Last Wednesday/Thursday, I was down at the emergency room for nearly seven hours. I went to the emergency room for what I thought was something fairly minor. The only reason I'd been sent to the emergency room was because I called after 11:00 p.m. I didn't really think it was that big of a deal and it really wasn't in the end but...
Let me lay a bit of groundwork. I have cold-induced asthma. My asthma is such that I never even knew I had asthma until my son's pediatrician told me I had asthma. He had just informed me that the cold I thought my son (age 3) had was actually asthma. I scoffed at that. "No, he's just like me." I barked like Sparky the Seal (a Minnesota icon). My son's pediatrician gave me a cold stare. "Yes, I know. You're the one he inherited it from. Exactly how long do your colds last?" I mumbled something about October to May or so. "That's not a cold and you don't cough. You bark and wheeze. Make an appointment to see your doctor ASAP and tell her I said your son has cold-induced asthma and so do you."
Thus began my relationship with an inhaler. Wow! I thought I just got tired out easy. I didn't know I could be over a cold in a week or so! The barking stopped too. Best of all, I didn't have to use my inhaler unless I started coming down with a cold. A few days of using the inhaler and I'd snap right back from colds. It was amazing. We also replaced my chalkboards with whiteboards and my colds went down to a couple of days a year. My asthma isn't severe enough to be life-threatening. I just get in a vicious cycle of having a wheezy chronic bark. In fact, without the chalk dust irritant and Minnesota's tougher public smoking laws I haven't needed to use an inhaler in over a year until... Wednesday night.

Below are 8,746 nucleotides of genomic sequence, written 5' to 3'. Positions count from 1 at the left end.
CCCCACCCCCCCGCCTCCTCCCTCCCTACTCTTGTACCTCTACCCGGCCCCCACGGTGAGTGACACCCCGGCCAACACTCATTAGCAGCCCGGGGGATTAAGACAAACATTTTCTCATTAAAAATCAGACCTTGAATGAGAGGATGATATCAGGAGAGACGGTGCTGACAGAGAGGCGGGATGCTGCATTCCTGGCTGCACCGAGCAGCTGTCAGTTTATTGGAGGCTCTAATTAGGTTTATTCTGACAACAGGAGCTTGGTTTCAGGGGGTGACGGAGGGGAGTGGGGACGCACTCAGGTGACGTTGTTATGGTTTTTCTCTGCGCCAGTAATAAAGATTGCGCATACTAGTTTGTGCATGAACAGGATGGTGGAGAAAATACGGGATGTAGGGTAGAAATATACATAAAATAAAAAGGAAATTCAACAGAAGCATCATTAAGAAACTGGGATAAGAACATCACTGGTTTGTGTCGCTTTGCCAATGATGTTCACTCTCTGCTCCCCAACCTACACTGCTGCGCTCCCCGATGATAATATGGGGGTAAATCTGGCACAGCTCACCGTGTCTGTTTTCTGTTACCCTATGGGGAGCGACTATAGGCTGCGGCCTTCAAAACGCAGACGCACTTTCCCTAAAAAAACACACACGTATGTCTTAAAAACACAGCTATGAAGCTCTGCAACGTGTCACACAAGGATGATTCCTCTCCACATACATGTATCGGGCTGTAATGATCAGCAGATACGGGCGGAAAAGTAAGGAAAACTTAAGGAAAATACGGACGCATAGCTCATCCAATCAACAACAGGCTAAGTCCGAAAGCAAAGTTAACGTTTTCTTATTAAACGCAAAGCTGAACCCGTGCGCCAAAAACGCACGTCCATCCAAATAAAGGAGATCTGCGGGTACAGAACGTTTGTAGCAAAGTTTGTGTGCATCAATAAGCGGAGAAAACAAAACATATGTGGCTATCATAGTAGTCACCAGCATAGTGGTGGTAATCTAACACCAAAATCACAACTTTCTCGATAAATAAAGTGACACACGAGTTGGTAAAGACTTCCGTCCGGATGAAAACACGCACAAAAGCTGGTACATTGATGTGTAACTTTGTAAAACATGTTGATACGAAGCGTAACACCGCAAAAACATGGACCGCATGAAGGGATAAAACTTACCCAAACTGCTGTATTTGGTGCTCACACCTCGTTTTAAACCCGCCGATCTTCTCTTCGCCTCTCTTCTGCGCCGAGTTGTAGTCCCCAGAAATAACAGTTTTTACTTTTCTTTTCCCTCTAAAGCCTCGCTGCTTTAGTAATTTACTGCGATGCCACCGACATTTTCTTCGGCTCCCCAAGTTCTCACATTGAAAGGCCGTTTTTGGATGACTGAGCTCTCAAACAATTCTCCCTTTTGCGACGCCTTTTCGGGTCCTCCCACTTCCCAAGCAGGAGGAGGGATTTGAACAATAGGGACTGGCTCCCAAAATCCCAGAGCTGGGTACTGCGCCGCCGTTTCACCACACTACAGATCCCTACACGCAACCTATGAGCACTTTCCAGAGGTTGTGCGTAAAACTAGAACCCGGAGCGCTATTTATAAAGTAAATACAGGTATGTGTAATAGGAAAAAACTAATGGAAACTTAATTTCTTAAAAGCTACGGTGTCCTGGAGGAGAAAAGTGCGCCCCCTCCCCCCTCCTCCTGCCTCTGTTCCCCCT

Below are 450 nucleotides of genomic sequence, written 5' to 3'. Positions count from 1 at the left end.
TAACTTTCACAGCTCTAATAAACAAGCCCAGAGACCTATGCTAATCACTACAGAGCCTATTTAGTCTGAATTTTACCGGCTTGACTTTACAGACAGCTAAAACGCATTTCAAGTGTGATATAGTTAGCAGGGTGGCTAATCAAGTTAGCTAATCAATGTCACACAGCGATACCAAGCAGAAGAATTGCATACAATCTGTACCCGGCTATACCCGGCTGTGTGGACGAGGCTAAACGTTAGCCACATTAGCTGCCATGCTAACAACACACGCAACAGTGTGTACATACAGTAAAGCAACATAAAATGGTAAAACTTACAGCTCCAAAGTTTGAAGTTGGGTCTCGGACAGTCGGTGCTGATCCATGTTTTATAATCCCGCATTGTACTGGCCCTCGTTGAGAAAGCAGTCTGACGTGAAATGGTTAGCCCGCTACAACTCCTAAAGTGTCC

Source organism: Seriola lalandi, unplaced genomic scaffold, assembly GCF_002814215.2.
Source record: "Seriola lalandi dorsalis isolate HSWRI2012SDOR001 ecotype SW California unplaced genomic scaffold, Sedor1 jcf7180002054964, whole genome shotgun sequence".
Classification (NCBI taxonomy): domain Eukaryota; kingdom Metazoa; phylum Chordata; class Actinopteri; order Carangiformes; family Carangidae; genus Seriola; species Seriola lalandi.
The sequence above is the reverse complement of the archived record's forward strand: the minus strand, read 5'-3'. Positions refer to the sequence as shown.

Before I went to bed I felt an old familiar tightening in my lungs and a bit of a wheeze. I knew chemo is not kind to your mouth, nasal passages, etc. so I decided to call the Care Line. Since it was late, I had to go to the emergency room. My husband and I figured they'd listen to my lungs, put me on a nebulizer for a bit, give me an albuterol prescription and send me on my way. Wrong! That's what they would do for most people. I was now different.
Although I had no fever and my oxygen levels were still in the 90's (my breathing was just a bit labored and wheezy) no one wanted to take any chances with me. I had a bunch of blood tests. I was put on an IV to get my fluids up because one of my blood samples couldn't be from my port. Chemo drugs make it extremely difficult to draw blood from veins which is why a lot of chemo patients have a port put in. I kept having to remind people not to take my blood pressure or try to draw blood from my left arm. I was missing a couple of lymph nodes so no blood pressure or injections, IV's, etc from that arm ever again due to potential complications and infections.